The way the damp leaves smell in the morning. The peace of walking underneath a canopy of trees. The sound of firewood crackling at night. Sigh, heaven.

I also grew up camping with my family and have done some intense hiking, backpacking and search and rescue. So it's kind of in my blood—I wear my frostbite scars with honor.

So I couldn't wait to get my future kids out into nature (minus the frostbite). I had visions of us hiking to a stream, swimming and splashing all day, then cooking a big meal over a campfire as we sing songs and laugh.

Then, I actually became a parent. Of three kids, actually, all of whom are still very young… and a dog… and a husband who doesn't really like camping.

Despite the realization that it wouldn't be exactly as I planned, this summer we finally decided to take our first camping trip as a family.

Here is what I learned:

1. Set the bar low

I had to remind myself over and over again that this trip would not live up to my expectations. I know this sounds like a bummer way to start a trip, but it really helped. I have the tendency to over-plan and get really (really) excited about things. This is not a bad quality, but it can lend itself to disappointment when things don't go as hoped. I didn't want us to leave the trip feeling like it was a failure in any way.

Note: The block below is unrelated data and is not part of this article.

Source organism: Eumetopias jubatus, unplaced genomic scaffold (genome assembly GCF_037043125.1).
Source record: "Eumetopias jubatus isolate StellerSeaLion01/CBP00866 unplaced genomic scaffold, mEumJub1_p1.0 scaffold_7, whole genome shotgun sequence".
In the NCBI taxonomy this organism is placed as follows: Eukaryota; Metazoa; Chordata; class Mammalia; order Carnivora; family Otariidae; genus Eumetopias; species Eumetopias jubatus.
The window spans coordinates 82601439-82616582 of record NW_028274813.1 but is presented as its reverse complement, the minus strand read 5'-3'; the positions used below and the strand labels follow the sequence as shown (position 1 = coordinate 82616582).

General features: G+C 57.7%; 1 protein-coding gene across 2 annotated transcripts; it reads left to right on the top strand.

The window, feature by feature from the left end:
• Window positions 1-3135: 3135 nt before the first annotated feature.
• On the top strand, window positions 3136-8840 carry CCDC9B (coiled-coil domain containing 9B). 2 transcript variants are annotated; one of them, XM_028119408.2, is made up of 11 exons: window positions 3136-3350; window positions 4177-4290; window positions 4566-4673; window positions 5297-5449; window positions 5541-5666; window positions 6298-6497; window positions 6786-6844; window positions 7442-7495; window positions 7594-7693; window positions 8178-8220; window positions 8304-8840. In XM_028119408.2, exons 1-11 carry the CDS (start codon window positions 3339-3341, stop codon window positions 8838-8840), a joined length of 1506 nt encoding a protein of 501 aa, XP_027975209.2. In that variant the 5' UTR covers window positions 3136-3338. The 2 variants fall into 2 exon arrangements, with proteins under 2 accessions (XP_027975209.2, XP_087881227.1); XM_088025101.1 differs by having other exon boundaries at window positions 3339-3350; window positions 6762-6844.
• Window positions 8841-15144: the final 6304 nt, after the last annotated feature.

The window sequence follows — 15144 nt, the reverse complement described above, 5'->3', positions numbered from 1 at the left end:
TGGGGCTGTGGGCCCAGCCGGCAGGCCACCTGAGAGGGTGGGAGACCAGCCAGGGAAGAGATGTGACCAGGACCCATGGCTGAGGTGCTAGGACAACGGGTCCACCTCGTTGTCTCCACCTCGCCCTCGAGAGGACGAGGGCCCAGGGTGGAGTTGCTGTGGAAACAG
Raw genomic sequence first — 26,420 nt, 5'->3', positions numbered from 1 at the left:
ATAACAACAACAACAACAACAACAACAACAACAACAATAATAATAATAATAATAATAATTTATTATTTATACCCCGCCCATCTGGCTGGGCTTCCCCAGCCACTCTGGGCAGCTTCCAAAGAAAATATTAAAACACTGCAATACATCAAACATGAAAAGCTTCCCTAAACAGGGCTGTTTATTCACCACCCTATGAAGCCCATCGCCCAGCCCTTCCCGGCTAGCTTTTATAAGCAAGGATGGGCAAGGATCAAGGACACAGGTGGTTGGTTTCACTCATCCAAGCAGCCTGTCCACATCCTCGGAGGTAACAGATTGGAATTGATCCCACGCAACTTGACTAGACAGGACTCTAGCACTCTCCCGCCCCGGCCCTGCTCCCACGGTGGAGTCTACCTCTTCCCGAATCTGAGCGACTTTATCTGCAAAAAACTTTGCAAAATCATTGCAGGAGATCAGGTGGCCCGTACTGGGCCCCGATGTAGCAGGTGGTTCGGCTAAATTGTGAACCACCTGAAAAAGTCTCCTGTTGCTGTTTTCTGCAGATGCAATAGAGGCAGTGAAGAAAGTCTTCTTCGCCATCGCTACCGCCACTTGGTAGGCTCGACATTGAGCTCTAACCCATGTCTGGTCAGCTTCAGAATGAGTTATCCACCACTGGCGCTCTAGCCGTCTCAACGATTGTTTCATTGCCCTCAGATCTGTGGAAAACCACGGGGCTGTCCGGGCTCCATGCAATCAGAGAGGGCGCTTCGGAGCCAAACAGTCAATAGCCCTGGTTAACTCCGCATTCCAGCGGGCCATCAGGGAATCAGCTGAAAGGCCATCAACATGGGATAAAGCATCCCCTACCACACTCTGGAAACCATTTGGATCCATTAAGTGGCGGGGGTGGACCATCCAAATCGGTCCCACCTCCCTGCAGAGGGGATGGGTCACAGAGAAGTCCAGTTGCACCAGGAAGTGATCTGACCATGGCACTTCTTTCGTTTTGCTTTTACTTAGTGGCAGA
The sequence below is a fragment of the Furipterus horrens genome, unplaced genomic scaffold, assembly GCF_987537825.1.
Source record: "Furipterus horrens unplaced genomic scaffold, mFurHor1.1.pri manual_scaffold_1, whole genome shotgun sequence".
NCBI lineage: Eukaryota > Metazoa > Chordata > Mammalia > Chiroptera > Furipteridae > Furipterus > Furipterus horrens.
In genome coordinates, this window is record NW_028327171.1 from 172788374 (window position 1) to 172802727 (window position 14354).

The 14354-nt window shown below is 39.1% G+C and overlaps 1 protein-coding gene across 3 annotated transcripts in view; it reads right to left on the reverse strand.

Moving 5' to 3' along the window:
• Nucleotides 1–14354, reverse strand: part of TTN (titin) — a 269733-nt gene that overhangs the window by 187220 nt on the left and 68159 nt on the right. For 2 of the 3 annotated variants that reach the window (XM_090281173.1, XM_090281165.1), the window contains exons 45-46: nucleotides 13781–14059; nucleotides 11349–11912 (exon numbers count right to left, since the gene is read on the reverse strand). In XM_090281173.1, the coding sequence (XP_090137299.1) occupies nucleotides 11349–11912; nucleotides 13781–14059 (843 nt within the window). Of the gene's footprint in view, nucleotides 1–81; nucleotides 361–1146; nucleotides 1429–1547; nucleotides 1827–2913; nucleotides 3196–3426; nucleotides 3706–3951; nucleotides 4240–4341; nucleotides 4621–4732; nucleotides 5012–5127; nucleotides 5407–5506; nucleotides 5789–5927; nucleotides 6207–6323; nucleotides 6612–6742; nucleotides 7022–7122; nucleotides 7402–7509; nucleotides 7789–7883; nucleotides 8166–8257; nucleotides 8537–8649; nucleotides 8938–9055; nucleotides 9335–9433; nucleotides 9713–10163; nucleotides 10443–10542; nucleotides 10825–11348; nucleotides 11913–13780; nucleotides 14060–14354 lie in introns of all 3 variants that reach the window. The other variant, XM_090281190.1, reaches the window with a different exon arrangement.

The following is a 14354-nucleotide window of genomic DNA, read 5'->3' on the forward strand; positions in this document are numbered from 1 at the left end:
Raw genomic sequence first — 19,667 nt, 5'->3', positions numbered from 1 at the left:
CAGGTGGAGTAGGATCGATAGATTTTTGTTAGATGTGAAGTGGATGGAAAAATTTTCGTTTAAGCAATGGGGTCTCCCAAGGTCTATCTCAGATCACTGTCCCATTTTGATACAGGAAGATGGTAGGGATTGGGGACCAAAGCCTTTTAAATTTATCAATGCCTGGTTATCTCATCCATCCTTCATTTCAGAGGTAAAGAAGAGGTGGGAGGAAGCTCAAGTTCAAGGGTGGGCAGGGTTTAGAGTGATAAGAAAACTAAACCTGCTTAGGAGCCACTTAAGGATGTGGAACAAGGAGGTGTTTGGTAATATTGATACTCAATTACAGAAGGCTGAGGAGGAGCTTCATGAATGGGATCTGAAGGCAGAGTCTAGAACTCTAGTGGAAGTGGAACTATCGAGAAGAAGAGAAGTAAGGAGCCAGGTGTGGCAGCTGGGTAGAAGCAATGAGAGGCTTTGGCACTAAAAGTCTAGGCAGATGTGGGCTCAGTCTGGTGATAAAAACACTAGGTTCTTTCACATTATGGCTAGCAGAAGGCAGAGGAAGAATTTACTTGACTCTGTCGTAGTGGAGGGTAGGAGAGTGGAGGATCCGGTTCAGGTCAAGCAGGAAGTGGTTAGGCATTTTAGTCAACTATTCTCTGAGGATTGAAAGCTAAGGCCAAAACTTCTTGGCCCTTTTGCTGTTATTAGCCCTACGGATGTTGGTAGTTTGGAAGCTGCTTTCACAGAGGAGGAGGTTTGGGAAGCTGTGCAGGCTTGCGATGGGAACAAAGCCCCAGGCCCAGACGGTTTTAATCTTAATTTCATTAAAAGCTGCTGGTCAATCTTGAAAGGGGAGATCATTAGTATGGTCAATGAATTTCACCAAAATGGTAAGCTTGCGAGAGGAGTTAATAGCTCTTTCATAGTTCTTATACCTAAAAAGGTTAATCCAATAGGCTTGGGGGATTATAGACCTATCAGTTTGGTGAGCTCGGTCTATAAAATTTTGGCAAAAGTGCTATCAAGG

This trip was a success, and a big moment for our family, no matter how it turned out.

Instead of forcing activities or memories, I forced myself to just… be. Not expecting the trip to be magical opened us up to appreciate the unexpected moments of magic as they occurred naturally, without being forced.